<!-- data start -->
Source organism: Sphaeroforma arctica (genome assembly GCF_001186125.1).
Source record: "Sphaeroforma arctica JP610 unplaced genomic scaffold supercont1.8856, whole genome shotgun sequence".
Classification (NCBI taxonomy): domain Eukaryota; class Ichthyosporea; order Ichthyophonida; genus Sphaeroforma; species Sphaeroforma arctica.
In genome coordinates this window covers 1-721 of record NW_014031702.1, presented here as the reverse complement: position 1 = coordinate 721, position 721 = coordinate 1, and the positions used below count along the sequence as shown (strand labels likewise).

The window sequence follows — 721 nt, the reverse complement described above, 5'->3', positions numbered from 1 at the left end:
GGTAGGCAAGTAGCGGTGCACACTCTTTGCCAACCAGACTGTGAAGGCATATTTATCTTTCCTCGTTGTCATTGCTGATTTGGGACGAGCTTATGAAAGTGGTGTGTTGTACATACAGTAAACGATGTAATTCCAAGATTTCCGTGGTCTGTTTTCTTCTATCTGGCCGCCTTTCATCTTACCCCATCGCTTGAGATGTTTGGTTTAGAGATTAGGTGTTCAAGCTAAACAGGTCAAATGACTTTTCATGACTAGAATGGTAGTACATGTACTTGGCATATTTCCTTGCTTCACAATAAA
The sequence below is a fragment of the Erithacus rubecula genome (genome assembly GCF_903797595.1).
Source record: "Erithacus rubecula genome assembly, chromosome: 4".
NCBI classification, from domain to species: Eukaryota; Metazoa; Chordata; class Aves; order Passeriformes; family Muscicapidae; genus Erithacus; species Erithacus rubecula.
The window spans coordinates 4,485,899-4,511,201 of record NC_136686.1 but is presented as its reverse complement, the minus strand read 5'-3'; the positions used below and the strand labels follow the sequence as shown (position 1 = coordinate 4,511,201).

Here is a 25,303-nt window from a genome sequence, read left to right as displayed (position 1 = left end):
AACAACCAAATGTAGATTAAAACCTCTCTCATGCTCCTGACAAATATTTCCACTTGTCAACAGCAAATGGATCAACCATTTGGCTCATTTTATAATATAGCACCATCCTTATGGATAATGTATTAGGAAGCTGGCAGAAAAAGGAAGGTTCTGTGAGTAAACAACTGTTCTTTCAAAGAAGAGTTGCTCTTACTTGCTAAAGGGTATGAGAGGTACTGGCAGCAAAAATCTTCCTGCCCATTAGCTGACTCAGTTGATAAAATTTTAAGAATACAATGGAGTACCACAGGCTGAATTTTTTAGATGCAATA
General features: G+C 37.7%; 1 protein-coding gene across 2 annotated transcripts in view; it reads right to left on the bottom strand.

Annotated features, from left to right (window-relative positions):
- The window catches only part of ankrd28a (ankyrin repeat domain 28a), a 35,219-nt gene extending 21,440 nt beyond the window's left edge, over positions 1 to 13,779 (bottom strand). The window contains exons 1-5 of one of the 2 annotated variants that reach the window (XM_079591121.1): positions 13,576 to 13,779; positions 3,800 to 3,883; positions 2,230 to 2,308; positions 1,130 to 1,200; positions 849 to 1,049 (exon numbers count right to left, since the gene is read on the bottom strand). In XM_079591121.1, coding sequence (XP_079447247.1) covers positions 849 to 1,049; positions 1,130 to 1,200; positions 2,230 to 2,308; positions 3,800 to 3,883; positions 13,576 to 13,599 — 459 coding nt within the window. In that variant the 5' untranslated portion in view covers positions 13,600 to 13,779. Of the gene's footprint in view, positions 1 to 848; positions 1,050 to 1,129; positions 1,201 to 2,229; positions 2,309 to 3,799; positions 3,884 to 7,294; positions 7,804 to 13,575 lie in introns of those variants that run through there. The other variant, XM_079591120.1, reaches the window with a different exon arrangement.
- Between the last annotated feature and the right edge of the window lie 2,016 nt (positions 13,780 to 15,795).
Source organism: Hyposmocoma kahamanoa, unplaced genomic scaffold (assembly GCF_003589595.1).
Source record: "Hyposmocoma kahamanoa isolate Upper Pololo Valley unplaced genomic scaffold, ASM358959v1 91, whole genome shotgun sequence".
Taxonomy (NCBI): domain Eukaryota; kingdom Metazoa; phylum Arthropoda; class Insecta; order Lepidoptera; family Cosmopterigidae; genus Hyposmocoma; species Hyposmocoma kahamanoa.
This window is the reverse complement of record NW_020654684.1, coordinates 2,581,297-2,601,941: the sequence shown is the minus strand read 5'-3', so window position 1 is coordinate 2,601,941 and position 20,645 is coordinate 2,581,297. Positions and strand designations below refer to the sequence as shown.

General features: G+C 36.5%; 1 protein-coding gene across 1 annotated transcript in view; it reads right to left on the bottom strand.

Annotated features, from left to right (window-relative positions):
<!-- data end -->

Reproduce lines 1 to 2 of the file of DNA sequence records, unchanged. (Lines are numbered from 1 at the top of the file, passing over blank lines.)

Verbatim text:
Source organism: Sphaeroforma arctica (genome assembly GCF_001186125.1).
Source record: "Sphaeroforma arctica JP610 unplaced genomic scaffold supercont1.8856, whole genome shotgun sequence".